Death by Calcium: Proof of the Toxic Effects of Dairy and Calcium Supplements

Reviewed by Irma Jennings, CHC, Suppers Facilitator

The last thing you should be taking for your bones is a calcium supplement. And don’t even think about drinking a glass of milk.

That’s according to Dr. Thomas E. Levy, MD, JD. In his recent book, Death By Calcium, he turns everything you thought you knew about bone health upside down. Starting with calcium. In fact, Dr. Levy makes the case that calcium supplements and dairy are toxic to your body.

Most of us get way too much calcium. And the excess accumulates in cells, tissues and organs. It calcifies and hardens wherever it lands whether it’s your arteries, heart or brain. As a result, he says “you are 30% more likely to have a heart attack and up to 20% more likely to have a stroke if you take an extra 500 mg of calcium per day.” It’s even worse if you’re getting 1,400 mg per day, which many women do. That can increase your risk of cardiovascular disease by 40%.

And it’s not just heart disease. That extra calcium can also concentrate in cells and cause oxidation leading to cancer. That’s why women with the highest bone mass were found in one study to have an increased risk of developing breast cancer.

How Much Calcium Is Too Much?

We simply don’t need as much calcium as most of us are getting whether it’s in dairy or supplements. According to Dr. Levy, we only need to take in enough calcium to replace what we lose every day. That’s about 170 mg for most healthy people. But you have to add about 30% to that number. That’s because your digestive system only absorbs about 70% of the calcium you take in.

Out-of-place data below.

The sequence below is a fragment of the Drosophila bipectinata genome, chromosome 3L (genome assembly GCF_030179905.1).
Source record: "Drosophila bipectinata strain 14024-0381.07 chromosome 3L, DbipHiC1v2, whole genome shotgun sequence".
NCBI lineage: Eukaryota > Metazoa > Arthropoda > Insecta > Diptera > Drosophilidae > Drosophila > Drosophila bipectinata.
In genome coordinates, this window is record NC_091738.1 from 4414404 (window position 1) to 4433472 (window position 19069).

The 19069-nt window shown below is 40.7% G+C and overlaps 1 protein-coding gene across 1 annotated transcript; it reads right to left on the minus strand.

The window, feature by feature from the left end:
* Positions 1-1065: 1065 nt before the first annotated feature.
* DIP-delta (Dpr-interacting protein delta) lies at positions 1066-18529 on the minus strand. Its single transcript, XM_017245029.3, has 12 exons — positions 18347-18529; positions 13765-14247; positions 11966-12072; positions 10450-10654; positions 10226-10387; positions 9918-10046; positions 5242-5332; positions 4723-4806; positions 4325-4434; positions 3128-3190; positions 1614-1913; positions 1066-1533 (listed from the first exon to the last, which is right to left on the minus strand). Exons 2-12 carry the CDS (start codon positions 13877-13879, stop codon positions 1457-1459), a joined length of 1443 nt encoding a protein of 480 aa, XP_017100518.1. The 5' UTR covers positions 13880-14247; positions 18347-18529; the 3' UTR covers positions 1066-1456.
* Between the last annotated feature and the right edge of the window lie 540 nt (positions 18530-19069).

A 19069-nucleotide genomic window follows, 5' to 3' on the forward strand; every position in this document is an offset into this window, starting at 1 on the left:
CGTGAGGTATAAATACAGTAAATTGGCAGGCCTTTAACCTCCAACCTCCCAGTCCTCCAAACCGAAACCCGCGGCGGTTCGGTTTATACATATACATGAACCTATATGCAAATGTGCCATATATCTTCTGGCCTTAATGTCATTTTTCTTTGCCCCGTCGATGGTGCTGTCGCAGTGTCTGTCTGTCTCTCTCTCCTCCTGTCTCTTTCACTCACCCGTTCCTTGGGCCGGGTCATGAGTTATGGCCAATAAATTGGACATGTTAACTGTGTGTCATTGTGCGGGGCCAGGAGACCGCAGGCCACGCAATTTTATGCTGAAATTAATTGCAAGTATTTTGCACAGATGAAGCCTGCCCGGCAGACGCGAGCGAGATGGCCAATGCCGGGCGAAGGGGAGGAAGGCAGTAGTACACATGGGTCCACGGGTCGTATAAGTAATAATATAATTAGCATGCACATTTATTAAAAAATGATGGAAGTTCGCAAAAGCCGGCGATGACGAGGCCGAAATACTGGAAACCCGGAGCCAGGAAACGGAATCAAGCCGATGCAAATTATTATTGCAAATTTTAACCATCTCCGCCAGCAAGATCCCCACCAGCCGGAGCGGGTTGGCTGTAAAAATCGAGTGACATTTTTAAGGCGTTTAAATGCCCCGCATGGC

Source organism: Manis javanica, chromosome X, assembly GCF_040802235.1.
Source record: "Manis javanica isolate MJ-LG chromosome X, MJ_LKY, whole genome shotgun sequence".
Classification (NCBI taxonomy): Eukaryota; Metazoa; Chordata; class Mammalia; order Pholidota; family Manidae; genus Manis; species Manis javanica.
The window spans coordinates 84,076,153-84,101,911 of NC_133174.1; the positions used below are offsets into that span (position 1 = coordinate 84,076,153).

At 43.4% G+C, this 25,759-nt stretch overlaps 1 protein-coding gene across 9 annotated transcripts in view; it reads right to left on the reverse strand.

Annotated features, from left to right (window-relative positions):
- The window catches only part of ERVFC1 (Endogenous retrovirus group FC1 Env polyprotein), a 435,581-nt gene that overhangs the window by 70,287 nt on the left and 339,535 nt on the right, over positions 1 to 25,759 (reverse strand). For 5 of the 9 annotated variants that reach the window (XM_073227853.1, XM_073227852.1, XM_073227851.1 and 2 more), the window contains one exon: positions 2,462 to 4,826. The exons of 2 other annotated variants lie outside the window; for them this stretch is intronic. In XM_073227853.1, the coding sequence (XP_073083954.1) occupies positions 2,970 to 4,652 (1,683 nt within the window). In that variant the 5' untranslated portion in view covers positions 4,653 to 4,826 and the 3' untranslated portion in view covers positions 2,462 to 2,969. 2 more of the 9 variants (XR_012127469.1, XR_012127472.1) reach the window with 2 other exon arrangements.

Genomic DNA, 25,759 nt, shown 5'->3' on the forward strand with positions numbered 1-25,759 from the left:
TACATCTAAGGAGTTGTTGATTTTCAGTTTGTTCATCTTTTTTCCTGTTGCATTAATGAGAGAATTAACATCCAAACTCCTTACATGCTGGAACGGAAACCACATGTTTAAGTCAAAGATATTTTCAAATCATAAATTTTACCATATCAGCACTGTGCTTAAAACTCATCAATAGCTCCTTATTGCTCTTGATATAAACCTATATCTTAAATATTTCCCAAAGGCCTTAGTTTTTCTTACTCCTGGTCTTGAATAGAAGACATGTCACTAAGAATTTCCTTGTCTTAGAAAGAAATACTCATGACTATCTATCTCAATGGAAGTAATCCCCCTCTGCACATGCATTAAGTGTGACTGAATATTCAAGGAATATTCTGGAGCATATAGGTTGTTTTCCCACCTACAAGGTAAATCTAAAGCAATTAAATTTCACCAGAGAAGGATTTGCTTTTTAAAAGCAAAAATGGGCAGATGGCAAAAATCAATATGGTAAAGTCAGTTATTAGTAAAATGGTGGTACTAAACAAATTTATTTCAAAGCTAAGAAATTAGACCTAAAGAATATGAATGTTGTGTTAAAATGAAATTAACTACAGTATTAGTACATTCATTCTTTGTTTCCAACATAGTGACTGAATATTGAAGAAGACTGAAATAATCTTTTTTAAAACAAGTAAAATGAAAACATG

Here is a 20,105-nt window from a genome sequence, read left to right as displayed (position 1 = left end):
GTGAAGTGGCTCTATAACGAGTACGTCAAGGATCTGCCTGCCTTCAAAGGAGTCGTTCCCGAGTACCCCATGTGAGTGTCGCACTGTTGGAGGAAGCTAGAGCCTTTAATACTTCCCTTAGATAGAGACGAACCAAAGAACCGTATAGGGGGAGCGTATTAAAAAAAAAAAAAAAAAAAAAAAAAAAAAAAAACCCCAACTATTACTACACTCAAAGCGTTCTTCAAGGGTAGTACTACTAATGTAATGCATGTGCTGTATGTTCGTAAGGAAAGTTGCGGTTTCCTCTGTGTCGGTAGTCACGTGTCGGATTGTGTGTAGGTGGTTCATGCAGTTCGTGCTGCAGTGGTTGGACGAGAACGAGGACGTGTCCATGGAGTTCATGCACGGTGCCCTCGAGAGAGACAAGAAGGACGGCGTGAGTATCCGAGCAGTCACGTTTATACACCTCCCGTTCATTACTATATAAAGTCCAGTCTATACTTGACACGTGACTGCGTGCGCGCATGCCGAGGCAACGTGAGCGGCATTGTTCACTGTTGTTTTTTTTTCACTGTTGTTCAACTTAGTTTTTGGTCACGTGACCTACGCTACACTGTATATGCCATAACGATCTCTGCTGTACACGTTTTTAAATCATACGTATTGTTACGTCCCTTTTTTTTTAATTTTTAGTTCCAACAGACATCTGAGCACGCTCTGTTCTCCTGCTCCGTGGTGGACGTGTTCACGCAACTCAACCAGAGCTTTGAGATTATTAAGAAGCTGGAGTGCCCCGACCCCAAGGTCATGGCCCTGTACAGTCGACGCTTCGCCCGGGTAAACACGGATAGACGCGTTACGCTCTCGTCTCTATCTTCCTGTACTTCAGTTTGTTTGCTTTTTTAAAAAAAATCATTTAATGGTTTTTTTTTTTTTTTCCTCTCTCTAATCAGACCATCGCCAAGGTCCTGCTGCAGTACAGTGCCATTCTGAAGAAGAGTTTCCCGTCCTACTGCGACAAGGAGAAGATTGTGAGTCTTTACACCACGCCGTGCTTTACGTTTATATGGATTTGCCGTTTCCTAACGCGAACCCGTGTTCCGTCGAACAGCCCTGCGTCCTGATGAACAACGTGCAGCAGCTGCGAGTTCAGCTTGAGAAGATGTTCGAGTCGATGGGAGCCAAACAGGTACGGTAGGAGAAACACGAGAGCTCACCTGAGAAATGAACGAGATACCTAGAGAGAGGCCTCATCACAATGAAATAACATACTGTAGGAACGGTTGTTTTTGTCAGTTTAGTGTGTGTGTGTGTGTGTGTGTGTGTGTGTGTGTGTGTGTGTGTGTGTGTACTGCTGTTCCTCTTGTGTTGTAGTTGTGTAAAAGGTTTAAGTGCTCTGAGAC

Bottom line? If you’re over 36 years old, you only need 200 to 300 mg of calcium per day. Not the 1,300 mg the government recommends. It’s not a lot. Eating just a cup of low-fat yogurt (400 mg) would put you over the limit.

You can easily get all the calcium you need every day from your food even if you don’t eat any dairy. Here are some of my favorite non-dairy foods and their calcium content:

  • Sardines with the bones, 3 oz., 325 mg
  • Black-eyed peas, 1 cup, 211 mg
  • Canned salmon with bones, 3 oz., 181 mg
  • Tahini, 2 tablespoons, 128 mg
  • Collard greens (cooked), 1/2 cup, 125 mg
  • Almond butter, 2 tablespoons, 111 mg
  • Raw chopped kale, 1 cup, 100 mg
  • Hummus, 1/2 cup, 62 mg
  • Navy beans, 1/2 cup, 61 mg
  • Eggs (2), 50 mg

If Not Calcium, What Do Your Bones Need?

Dr. Levy recommends an extensive 6-part protocol to prevent and even reverse osteoporosis. He advocates detoxifying the whole body to eliminate toxins and chronic infections. He particularly advises getting rid of your dental amalgams containing mercury and nickel.

And as for bone-healthy supplements? Dr. Levy recommends taking vitamin D and vitamin K2. Both of these direct calcium into your bones and away from your heart and other organs.

But the most important vitamin Dr. Levy recommends for bone health was a surprise to me. It’s vitamin C. He calls vitamin C the “foundation and cornerstone of strong bones.” And he says osteoporosis is not a calcium deficiency. Instead, it’s “scurvy of the bones.” 

Here’s what he means: Vitamin C is needed to maintain a health balance of bone-building osteoblasts and bone-destroying osteoclasts. It helps new osteoblasts form to build new bone.  It also impedes the destruction of bone by osteoclasts. When your levels of vitamin C are low, you have trouble building new bone and your bone breakdown speeds up.

How much vitamin C should you be taking for your bones? If you’re taking ascorbic acid Dr. Levy recommends 6,000 to 15,000 mg per day in divided doses. That assumes you can tolerate that much and don’t develop diarrhea. You can also try 2,000 mg per day of the liposomal form of vitamin C. That’s a special gel form that your body absorbs more easily. And it won’t give you any GI distress.

I found Dr. Levy’s book fascinating. He makes a strong case for his healthy bone protocol. And his book is well documented with hundreds of studies. If you’re worried about your bones this is a great read and a wonderful reference book.